Based on the best-selling memoir of the same name, American Sniper tells the story of the most lethal Navy SEAL in U.S. military history, Chris Kyle—a man torn between his love for family and love for his country.
The film opens with Kyle (Bradley Cooper) on a rooftop in Iraq. Looking through his scope he spots two young Iraqis suspicious in their demeanor. He prepares to protect his fellow soldiers no matter what. Shortly after, we are taken to a flashback where we learn more about Kyle’s childhood with his sheepish younger brother and his parents who raised them in a Christian household.
Between 2003 and 2009 Chris Kyle served four tours of Iraq with 160 confirmed kills out of 255 probable ones leading him to be nicknamed “The Legend.”
Between tours we see Kyle attempting to live a normal life as a civilian and with every visit home his mind seems to be more stuck in Iraq. His wife Taya (Sienna Miller) desperately yearns for her husband and the father to their kids as he is slowly disappearing behind all the repressed emotions.
There is no denying Cooper’s portrayal of Kyle is probably his best performance to date. It was personally such an insight to soldiers and veterans who suffer from posttraumatic stress disorder (PTSD) that I felt so much more of a connection, understanding and appreciation for those who serve our country after watching the film. So to that I say thank you, Bradley Cooper.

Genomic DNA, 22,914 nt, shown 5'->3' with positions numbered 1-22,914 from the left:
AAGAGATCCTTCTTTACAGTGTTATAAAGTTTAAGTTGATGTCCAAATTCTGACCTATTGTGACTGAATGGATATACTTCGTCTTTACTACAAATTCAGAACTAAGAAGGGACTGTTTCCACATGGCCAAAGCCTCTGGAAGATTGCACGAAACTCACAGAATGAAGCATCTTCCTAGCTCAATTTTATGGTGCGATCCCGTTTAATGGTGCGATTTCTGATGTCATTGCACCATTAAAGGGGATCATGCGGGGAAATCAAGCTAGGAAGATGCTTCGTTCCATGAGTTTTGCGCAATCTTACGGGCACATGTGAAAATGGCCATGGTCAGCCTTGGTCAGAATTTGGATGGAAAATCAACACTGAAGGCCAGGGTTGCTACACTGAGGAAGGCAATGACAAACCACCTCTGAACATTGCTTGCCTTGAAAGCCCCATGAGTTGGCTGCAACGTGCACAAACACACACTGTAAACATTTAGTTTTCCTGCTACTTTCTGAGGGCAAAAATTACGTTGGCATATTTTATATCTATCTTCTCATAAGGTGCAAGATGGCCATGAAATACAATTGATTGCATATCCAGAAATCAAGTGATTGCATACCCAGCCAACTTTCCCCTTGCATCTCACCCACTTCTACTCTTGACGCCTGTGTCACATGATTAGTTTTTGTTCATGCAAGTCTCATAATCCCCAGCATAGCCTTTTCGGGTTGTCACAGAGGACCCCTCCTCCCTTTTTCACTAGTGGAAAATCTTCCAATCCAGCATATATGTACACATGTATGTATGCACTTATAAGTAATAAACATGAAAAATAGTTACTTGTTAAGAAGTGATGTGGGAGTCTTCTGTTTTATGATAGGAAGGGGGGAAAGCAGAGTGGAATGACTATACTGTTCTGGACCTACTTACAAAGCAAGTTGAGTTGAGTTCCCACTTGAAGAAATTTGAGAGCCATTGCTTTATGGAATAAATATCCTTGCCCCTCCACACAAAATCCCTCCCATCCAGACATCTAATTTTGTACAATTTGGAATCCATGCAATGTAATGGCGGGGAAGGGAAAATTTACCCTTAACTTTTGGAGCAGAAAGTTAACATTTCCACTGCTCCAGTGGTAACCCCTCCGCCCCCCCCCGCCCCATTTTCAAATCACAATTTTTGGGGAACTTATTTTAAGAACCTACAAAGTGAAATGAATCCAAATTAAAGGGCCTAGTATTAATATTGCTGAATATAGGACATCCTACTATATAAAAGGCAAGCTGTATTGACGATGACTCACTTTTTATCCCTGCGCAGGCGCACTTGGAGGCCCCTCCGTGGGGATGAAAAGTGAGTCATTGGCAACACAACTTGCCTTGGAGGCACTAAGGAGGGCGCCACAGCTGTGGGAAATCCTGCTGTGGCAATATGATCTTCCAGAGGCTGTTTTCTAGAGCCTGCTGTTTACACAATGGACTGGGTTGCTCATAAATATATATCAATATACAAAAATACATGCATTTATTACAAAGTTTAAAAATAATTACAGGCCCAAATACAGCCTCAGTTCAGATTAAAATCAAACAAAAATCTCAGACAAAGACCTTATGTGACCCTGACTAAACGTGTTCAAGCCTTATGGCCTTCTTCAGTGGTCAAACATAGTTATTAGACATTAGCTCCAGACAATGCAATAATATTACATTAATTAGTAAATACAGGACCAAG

Overall, the film has a perfect balance of Kyle’s time on the battlefield and short time at home. The problems aren’t with story timing or plot points but more to do with technicality—and for a Hollywood big-budget movie, these issues are unacceptable; but I refuse to bash the film with further details.
American Sniper is a tribute to the sacrifice soldiers make for us while we continue living our everyday lives. That tribute was loud and clear but the film still lacks depth. Few, if any, Iraqis are portrayed as anything but evil. The audience is briefly let into the enemy’s world as enemy sniper Mustafa (Sammy Sheik), the Chris Kyle of Iraq, prepares for war while his wife holds their child looking disappointed. It would have been great to see more into the other side of the story and more into Kyle’s mental state.
The ending is frustrating. Eastwood leaves some loose ends with a certain antagonist and Kyle’s relationship with his brother. But the most disappointing thing is that he swindled his audience from what could have been a truly heartfelt ending.